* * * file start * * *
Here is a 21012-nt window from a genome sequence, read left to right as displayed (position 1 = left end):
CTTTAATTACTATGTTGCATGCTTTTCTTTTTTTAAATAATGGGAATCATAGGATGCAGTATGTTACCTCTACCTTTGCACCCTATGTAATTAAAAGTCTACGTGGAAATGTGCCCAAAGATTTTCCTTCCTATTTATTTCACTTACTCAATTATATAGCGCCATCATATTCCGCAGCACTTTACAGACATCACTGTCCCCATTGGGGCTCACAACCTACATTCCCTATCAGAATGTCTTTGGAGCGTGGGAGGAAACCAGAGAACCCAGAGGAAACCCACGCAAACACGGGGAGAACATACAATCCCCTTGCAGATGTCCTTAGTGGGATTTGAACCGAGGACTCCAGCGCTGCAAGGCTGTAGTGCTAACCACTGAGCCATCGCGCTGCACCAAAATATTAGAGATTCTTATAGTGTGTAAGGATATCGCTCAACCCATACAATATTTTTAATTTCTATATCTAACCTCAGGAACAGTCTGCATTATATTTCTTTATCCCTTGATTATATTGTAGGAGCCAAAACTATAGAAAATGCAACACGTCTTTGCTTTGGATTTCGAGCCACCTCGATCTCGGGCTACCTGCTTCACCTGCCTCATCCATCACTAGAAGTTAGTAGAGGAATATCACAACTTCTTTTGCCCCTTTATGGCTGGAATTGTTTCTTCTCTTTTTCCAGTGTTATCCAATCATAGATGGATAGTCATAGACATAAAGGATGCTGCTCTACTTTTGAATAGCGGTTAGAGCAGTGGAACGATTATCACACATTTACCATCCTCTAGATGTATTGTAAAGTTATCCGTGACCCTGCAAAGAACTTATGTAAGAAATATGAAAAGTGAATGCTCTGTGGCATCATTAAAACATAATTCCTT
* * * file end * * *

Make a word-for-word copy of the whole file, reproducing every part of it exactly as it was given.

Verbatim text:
Here is a 21012-nt window from a genome sequence, read left to right as displayed (position 1 = left end):
CTTTAATTACTATGTTGCATGCTTTTCTTTTTTTAAATAATGGGAATCATAGGATGCAGTATGTTACCTCTACCTTTGCACCCTATGTAATTAAAAGTCTACGTGGAAATGTGCCCAAAGATTTTCCTTCCTATTTATTTCACTTACTCAATTATATAGCGCCATCATATTCCGCAGCACTTTACAGACATCACTGTCCCCATTGGGGCTCACAACCTACATTCCCTATCAGAATGTCTTTGGAGCGTGGGAGGAAACCAGAGAACCCAGAGGAAACCCACGCAAACACGGGGAGAACATACAATCCCCTTGCAGATGTCCTTAGTGGGATTTGAACCGAGGACTCCAGCGCTGCAAGGCTGTAGTGCTAACCACTGAGCCATCGCGCTGCACCAAAATATTAGAGATTCTTATAGTGTGTAAGGATATCGCTCAACCCATACAATATTTTTAATTTCTATATCTAACCTCAGGAACAGTCTGCATTATATTTCTTTATCCCTTGATTATATTGTAGGAGCCAAAACTATAGAAAATGCAACACGTCTTTGCTTTGGATTTCGAGCCACCTCGATCTCGGGCTACCTGCTTCACCTGCCTCATCCATCACTAGAAGTTAGTAGAGGAATATCACAACTTCTTTTGCCCCTTTATGGCTGGAATTGTTTCTTCTCTTTTTCCAGTGTTATCCAATCATAGATGGATAGTCATAGACATAAAGGATGCTGCTCTACTTTTGAATAGCGGTTAGAGCAGTGGAACGATTATCACACATTTACCATCCTCTAGATGTATTGTAAAGTTATCCGTGACCCTGCAAAGAACTTATGTAAGAAATATGAAAAGTGAATGCTCTGTGGCATCATTAAAACATAATTCCTT